The Dutch title of the biography of Charles de Gaulle is 'The man who said no'. 

What do I plan to read?
I have two very beautiful non-fiction books ready for me. One is Mad enchantment by Ross King, about the Waterlilies by Claude Monet. I was stunned by those paintings when I saw then in Paris last May, so I really want to read and learn more about them.

The edition is absolutely breathtaking, so very very beautiful. Some books you just want to have on your shelves and this is definately one of them.

The second book I cannot wait to begin in is Hold still. A memoir with photographs from photographer Sally Mann.
I will certainly post reviews of these books when I have finished them!

Sunday, 25 September 2016

Rooms with a view

When I looked through my photographs of Venice, I noticed I took a few from windows, and I must say I really like the effect!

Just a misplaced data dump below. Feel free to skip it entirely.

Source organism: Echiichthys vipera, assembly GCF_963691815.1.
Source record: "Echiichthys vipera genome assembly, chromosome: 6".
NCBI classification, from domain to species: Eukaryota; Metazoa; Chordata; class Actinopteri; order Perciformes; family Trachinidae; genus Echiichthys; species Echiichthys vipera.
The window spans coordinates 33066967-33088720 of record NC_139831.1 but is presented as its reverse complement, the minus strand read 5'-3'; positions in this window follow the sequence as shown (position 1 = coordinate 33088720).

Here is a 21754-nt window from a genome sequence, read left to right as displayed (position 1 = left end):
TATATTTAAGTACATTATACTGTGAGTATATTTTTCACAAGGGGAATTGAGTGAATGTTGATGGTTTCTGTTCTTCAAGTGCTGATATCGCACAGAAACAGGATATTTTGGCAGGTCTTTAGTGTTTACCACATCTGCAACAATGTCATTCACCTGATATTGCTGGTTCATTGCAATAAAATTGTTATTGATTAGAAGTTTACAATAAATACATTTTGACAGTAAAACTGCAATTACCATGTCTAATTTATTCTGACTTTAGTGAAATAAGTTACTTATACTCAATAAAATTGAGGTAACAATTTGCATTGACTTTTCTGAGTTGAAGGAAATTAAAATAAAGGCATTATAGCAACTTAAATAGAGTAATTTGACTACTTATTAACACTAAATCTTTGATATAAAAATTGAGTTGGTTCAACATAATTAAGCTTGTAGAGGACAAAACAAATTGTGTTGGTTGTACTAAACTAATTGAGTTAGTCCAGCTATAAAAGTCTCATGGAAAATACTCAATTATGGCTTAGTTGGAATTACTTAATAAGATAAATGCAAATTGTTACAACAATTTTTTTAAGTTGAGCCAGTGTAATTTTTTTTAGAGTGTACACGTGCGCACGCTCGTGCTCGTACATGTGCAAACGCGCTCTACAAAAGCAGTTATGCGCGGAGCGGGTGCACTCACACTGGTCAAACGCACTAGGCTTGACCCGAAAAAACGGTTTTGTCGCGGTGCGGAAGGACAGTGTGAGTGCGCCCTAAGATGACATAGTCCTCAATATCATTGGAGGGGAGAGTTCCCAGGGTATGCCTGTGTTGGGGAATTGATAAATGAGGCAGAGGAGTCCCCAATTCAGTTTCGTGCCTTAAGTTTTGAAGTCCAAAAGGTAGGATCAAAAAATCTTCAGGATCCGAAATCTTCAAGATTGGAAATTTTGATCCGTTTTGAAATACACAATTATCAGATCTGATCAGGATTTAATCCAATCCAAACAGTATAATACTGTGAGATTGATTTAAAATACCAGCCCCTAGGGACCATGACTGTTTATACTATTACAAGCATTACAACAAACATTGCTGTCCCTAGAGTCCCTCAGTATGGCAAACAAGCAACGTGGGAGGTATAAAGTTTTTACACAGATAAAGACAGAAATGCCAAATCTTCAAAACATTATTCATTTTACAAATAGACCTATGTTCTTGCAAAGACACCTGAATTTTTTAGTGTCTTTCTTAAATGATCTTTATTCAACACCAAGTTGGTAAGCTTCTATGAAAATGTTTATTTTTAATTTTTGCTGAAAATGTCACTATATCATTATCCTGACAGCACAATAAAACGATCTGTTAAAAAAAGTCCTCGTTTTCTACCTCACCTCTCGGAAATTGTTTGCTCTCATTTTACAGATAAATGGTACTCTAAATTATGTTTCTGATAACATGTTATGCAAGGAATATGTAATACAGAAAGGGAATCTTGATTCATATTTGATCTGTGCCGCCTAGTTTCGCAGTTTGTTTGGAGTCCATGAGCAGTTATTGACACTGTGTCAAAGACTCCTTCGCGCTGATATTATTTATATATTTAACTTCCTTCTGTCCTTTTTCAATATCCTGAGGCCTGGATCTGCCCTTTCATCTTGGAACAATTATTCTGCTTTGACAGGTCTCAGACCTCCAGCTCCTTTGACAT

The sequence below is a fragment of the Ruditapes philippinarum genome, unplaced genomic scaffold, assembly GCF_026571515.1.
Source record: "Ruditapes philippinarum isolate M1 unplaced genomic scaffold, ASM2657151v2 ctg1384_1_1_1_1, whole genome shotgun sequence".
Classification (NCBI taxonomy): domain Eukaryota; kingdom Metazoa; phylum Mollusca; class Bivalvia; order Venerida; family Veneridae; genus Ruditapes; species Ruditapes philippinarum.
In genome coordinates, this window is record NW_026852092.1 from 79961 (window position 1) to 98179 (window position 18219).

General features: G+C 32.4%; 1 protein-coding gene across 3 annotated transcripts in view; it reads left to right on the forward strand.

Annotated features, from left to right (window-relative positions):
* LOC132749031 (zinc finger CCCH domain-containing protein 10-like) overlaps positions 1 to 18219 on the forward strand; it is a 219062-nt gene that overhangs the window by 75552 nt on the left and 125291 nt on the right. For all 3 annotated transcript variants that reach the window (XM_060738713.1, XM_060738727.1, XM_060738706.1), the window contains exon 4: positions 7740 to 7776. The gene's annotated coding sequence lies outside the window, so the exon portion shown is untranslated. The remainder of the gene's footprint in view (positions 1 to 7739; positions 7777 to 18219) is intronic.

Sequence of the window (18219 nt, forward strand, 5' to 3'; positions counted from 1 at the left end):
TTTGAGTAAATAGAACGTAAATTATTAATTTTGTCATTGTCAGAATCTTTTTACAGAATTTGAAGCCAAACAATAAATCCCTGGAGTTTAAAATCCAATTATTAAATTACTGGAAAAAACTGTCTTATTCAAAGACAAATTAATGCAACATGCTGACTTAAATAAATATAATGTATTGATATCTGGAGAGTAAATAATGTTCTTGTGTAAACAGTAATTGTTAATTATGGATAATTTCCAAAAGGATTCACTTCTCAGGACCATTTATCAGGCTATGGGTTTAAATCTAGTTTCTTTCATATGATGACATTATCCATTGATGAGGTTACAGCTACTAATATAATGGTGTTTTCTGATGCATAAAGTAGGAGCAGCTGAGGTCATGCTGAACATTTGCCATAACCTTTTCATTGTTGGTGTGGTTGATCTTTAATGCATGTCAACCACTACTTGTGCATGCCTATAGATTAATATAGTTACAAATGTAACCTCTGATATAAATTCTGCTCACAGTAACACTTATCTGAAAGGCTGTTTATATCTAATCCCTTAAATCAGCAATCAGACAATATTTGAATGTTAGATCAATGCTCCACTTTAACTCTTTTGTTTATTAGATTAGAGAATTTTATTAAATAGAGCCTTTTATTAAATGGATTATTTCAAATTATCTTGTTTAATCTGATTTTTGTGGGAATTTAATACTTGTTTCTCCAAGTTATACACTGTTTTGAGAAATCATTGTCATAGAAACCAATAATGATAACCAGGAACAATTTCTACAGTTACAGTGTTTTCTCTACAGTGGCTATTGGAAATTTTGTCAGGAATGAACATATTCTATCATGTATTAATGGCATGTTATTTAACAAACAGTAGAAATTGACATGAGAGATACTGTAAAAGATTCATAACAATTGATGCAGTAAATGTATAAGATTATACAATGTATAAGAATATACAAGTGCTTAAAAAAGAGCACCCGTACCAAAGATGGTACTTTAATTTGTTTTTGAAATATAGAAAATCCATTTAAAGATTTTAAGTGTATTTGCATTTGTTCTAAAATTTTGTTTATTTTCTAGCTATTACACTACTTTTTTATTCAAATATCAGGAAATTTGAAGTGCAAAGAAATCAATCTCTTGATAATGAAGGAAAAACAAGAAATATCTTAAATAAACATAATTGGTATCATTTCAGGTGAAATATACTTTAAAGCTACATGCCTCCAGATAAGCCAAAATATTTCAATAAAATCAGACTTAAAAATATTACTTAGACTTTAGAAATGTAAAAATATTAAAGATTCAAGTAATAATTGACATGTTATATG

So here are just a few views from Venice. The first and the last are taken at the Accademia, the others at the Ducal palace.

Wednesday, 21 September 2016

My cousin Rachel, Daphne du Maurier

Philip Ashley grew up with his uncle, Ambrose on a large estate in Cornwall. There were no women in their lives, Ambrose did not need a wife, Philip did not need a mother. All he needed was Ambrose, who was father, brother and best friend to him.

When Ambrose got older, he went abroad for his health and this is where he met their cousin, Rachel. Philip was not too pleased when he received a letter that Ambrose married Rachel, that is the last thing he expected.

But then the letters from Ambrose grew darker and it seemed he was suspecting Rachel of something, and he begged Philip to come to Italy. Only when Philip arrived in Florence, he learned Ambrose just died a couple of weeks before and Rachel took refuge somewhere else.